For most bugs, green ("pass") means "yes, we get content that (on certain criteria like the presence of specific meta tags, the host name, or certain file names for external script or CSS files) *resembles* what a browser identifying as iPhone on Safari 5 gets". Content that "resembles" Safari is presumed to be a mobile and fancy site. Naturally, "fail" means the opposite.
Some tests are manually written or vetted, and goes into more depth, i.e. checks for a specific element in the DOM or some other specific feature that the bug is about. Since many of the tests are auto-generated by comparing with a Safari/iPhone page, there are a few false "pass"es where we do get the same content but it's broken due to -webkit-styling or other issues. I'll hopefully refine those tests as I notice them.
Hallvord's extension for automated testing of site compat bugs
(mostly for personal usage, but if you want to help write tests it would be awesome) https://builder.addons.mozilla.org/package/206667/latest/
When analyzing bugs for Web compatibility issues, there are different simple techniques for doing the job. None are 100% reliable, but they help investigate.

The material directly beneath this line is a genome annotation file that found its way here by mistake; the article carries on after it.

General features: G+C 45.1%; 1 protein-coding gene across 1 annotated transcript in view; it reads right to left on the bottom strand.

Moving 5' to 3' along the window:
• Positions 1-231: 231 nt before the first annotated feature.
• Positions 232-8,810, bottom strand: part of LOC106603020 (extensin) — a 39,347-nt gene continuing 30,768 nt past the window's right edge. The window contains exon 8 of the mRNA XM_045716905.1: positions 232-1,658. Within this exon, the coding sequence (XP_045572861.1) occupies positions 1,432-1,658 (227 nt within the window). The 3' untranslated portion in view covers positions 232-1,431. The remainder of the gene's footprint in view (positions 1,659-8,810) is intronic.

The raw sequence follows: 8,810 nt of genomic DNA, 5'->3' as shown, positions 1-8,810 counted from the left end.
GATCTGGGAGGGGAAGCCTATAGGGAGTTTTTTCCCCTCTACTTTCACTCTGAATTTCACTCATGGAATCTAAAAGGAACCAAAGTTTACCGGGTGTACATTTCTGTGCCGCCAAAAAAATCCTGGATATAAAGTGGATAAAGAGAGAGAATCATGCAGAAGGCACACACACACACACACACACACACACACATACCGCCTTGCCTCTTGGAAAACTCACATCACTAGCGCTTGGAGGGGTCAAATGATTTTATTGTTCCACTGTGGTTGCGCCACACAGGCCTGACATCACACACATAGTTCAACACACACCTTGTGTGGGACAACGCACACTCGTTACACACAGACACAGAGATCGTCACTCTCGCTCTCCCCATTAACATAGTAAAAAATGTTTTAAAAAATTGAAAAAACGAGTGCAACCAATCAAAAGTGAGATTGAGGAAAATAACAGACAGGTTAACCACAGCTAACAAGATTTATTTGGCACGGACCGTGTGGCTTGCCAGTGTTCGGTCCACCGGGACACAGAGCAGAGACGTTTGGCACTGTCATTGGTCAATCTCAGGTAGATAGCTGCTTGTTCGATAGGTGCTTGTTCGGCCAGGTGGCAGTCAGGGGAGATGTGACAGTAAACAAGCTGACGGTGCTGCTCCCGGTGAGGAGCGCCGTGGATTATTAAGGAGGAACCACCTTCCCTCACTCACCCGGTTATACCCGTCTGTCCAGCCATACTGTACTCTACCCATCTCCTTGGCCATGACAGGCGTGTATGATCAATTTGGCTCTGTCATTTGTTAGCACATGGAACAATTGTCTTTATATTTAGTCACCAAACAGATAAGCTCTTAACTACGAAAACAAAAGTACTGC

Server Side User Agent Detection
User Agent String detection on the server side leads to different strategies by the site owner. They are used for delivering content to specific browsers and/or specific devices.
The negotiation is done at the HTTP level.
- Redirection to a subsection of their domain. Ex:
- Redirection to a another domain. Ex:
- Delivering different types of content on the same domain name.
We can explore what are the influence of an HTTP HEAD or GET and analyzes the answers. Often there will be redirects as indicated by the status code
308, with a
Location: HTTP header
Location: http://m.example.com/. (Be careful, some sites send location all in lowercase, in case you are grepping through HTTP headers)
Once we have identified that it is really done server-side, we can add the whiteboard flag [serversidesniff]. An example of an analysis of server side detection.
HTTP Introspection Tools
curl and httpie are two extremely useful tools for analyzing what is happening at the HTTP level.
- Firefox Network Monitor (built-in from version 23)
- Firebug Add-on
- User Agent Switcher Very practical it will modify the HTTP header AND the navigator object properties.
- ModifyHeaders Add-on gives a way to modify the HTTP headers you are sending to a Web site. It will not work for JavasScript scripts looking for navigator.userAgent.
Client Side User Agent Detection